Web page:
Access to expensive medicines: just for those who can afford it?
By prof. dr. Walter Van Dyck, Associate Professor Technology & Innovation Management (Vlerick Business School) / Vlerick Healthcare Management Centre
By prof. dr. Leo Neels, Chairman of the Advisory Board of the Vlerick Healthcare Management Centre
The “pharmaceutical lobby” is regularly criticised in the media for supposedly preventing access to medicines in developing countries by abusing patent rights. Recently, this happened in response to the harsh statement made by the CEO of Bayer (cf. De Morgen from 28 January 2014: “Our medicine isn’t for Indians, it’s for rich Westerners” by Lieven Desmet). He was reacting to the permission that India gave to a local pharmaceutical manufacturer to produce a medicine for kidney and liver cancer, infringing Bayer’s patent. The article sets out the classic argument for “compulsory licences”: “India produces a lot of generic medicines and sells them itself to the underdeveloped countries”, and Indian law infringes “Western” patents “if the patented medicine cannot reach Indian patients because they cannot pay for it”. In other words, noble aims legitimise the infringement of intellectual property rights for medicines.
Actually, things are somewhat more complex. Let’s start with the facts. India is indeed the largest exporter of generic drugs, but the USA is the biggest purchaser, not the developing countries. India is a rich country with a gigantic population (1.3 billion inhabitants) that is growing too quickly and of which the vast majority is poor. According to The World Factbook, its GDP per capita is $3,800, around 10 times smaller than Belgium’s, which stands at $37,500. Life expectancy is 15 years below Belgium’s, infant mortality is 12 times higher than it is here, and India does not even have one doctor per 2,000 inhabitants (Belgium: 4 per 1,000). India, a country that also struggles with enormous budgetary and trade deficits, spends 4% of its GDP on healthcare (OECD average: 9.9%), has the largest population with communicable diseases in the world, and has the fastest-growing population with non-communicable disorders, such as diabetes or heart failure. In other words, India does not even have a basic healthcare system for its population. Advanced cancer therapy is a reality for rich Indians, but the provision for adequate cancer diagnosis and treatment for ordinary Indians is simply non-existent. Basic healthcare leaves a great deal to be desired.
These sobering facts are based on available data from UNO, WHO and OECD, and international studies, such as this one conducted by David Taylor from the School of Pharmacy of University College London.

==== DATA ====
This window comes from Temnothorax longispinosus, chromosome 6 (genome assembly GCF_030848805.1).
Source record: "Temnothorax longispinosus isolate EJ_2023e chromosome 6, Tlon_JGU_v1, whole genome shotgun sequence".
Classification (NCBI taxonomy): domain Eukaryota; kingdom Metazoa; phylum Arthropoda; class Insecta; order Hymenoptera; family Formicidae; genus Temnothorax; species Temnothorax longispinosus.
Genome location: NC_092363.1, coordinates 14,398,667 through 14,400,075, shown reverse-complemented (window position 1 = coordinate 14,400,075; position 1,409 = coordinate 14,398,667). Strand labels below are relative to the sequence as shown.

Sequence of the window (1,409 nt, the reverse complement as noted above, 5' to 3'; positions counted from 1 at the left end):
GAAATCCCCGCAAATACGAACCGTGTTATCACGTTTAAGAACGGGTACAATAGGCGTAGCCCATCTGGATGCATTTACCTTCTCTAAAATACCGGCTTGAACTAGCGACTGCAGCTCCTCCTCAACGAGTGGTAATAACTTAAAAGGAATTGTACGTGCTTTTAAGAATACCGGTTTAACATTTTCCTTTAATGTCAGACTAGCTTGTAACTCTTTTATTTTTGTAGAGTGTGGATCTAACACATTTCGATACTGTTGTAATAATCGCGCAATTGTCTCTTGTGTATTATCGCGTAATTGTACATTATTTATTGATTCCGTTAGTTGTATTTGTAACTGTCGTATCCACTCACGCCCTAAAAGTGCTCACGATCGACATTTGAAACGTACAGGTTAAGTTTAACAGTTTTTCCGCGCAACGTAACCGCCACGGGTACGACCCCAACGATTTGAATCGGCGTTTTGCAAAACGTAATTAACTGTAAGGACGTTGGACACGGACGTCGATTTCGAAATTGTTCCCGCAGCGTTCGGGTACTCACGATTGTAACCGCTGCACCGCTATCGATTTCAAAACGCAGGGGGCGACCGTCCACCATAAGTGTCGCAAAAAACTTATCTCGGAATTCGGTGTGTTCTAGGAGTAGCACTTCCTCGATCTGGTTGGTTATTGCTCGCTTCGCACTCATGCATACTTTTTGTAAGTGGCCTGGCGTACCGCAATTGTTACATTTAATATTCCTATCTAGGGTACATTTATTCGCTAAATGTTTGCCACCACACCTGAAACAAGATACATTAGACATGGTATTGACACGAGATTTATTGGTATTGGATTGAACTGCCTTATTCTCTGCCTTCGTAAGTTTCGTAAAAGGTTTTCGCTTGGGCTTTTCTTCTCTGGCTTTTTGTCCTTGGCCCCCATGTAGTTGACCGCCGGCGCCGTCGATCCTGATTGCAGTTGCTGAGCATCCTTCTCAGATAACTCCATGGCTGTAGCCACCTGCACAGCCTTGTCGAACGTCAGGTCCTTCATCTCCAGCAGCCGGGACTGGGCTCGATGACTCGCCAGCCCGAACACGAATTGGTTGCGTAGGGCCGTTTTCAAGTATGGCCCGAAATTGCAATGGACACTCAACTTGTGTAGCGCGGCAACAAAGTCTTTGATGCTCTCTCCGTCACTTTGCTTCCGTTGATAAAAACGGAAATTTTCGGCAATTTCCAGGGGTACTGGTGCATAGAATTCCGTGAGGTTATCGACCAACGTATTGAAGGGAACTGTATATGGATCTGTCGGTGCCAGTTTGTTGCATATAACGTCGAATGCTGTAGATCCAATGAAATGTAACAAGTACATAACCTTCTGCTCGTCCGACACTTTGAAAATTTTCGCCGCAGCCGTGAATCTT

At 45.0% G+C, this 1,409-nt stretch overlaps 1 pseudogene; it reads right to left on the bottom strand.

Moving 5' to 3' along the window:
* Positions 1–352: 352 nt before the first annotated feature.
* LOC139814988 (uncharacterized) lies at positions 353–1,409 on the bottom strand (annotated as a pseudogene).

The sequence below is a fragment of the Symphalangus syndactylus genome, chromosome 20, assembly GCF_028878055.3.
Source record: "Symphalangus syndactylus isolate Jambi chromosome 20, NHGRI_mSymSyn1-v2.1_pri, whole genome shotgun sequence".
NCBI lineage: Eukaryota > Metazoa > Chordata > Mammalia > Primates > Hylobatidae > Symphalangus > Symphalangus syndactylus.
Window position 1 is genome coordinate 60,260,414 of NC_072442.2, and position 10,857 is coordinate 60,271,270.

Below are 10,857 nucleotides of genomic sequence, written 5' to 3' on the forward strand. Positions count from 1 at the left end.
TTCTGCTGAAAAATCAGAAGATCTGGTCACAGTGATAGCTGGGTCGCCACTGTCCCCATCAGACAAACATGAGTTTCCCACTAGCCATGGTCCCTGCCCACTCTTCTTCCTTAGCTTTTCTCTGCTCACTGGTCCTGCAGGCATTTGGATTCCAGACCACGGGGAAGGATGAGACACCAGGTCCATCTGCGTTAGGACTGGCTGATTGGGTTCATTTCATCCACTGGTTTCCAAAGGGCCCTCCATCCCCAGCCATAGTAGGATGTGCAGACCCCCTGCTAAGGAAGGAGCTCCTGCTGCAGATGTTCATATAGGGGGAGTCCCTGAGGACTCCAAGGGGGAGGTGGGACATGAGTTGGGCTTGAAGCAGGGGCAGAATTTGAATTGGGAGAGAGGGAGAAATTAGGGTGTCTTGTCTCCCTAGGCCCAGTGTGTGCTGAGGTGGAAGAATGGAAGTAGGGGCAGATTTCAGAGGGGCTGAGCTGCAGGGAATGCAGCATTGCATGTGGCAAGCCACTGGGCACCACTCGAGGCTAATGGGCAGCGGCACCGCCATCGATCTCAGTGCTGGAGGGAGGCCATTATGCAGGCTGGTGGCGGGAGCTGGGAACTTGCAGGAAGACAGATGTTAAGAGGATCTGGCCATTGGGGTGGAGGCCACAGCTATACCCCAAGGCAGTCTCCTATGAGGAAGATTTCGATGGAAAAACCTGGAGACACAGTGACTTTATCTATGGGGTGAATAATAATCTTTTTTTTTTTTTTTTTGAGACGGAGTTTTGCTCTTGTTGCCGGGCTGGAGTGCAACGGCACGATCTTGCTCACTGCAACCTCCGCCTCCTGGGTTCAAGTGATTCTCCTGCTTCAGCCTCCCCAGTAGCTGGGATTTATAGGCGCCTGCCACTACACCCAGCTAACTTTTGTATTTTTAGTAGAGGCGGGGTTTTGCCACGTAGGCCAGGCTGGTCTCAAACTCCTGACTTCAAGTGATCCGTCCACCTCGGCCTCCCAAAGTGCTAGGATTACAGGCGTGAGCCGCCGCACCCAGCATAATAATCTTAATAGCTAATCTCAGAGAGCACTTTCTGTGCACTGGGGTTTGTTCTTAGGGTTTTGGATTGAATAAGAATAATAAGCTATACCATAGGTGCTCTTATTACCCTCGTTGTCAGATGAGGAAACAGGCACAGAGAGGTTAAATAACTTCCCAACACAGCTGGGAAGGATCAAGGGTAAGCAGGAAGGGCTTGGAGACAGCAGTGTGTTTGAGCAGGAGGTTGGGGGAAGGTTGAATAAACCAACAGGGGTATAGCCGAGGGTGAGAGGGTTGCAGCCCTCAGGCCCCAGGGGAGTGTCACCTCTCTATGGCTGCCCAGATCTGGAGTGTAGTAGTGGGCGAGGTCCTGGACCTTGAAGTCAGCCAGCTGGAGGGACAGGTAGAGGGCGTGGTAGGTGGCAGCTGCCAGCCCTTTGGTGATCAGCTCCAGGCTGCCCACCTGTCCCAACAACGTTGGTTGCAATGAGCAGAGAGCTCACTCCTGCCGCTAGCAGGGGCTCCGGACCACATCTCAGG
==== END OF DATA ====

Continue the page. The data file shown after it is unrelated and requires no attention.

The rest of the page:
Western pharmaceutical companies that develop new therapies even find that their free offer of advanced medicines to the Indian authorities does not result in undertreatment being tackled. There is simply not enough infrastructure to provide the country’s own population with proper access to healthcare.
The infringement of Western patents does not change anything with regard to these basic local conditions. On the other hand, new medicines cannot be developed without correct protection of intellectual property. Development of these medicines is too uncertain, the processes too long, the safety and effectiveness requirements too high. The result is an exponentially increasing investment cost per official medicine: in 2010, PwC estimated the cost at 3 to 11 billion dollars. Pharmaceutical companies are the driver of this development, occasionally supported by authorities and an increasing number of NGOs or foundations. The “Bill and Melinda Gates Foundation” is probably the most well-known.
A number of pharmaceutical firms—J&J, GSK and others—have already made molecules available from developing countries or NGOs, and/or offer methods of co-operation that make their medicines accessible to the local population, with inventive schemes that leave international intellectual property intact, and open up local access for patients under local conditions. Many pharmaceutical companies are co-investing in primary care services, hospitals, care services and doctors. There is a thorough and impressive overview of the humanitarian involvement of Western pharmaceutical companies in developing countries and of the creativity employed.
In this context, the debate against patents is an outdated one. Everyone shares the objective of ensuring that the need for more and better therapies is met, including for the aforementioned “ignored diseases”. This includes the pharmaceutical companies, who now work in close consultation with local authorities (if any exist). India is an exception and still prefers to pursue a protectionist infringement policy, often for economic reasons.
The future for the population of these countries lies in the new, transparent co-operation models, not in a battle that does not benefit the local population of those countries, and investments in resources to tackle the conditions facing, hindering or threatening the populations.